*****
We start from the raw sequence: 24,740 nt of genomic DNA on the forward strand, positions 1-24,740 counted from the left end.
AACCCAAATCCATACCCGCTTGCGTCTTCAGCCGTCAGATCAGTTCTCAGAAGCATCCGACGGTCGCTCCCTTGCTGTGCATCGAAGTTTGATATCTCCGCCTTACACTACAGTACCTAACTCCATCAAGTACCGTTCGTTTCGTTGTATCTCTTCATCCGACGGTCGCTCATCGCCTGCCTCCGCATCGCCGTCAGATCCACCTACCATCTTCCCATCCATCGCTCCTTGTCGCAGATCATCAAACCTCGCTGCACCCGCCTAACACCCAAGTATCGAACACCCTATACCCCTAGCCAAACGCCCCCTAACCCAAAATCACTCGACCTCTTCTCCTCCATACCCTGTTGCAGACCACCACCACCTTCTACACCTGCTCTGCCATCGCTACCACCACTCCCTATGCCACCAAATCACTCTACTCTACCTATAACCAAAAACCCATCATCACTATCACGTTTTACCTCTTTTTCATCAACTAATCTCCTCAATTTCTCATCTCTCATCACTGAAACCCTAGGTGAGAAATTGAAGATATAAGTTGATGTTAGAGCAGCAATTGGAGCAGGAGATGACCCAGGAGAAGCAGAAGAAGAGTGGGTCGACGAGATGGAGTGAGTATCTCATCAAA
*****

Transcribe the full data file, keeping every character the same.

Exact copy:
We start from the raw sequence: 24,740 nt of genomic DNA on the forward strand, positions 1-24,740 counted from the left end.
AACCCAAATCCATACCCGCTTGCGTCTTCAGCCGTCAGATCAGTTCTCAGAAGCATCCGACGGTCGCTCCCTTGCTGTGCATCGAAGTTTGATATCTCCGCCTTACACTACAGTACCTAACTCCATCAAGTACCGTTCGTTTCGTTGTATCTCTTCATCCGACGGTCGCTCATCGCCTGCCTCCGCATCGCCGTCAGATCCACCTACCATCTTCCCATCCATCGCTCCTTGTCGCAGATCATCAAACCTCGCTGCACCCGCCTAACACCCAAGTATCGAACACCCTATACCCCTAGCCAAACGCCCCCTAACCCAAAATCACTCGACCTCTTCTCCTCCATACCCTGTTGCAGACCACCACCACCTTCTACACCTGCTCTGCCATCGCTACCACCACTCCCTATGCCACCAAATCACTCTACTCTACCTATAACCAAAAACCCATCATCACTATCACGTTTTACCTCTTTTTCATCAACTAATCTCCTCAATTTCTCATCTCTCATCACTGAAACCCTAGGTGAGAAATTGAAGATATAAGTTGATGTTAGAGCAGCAATTGGAGCAGGAGATGACCCAGGAGAAGCAGAAGAAGAGTGGGTCGACGAGATGGAGTGAGTATCTCATCAAA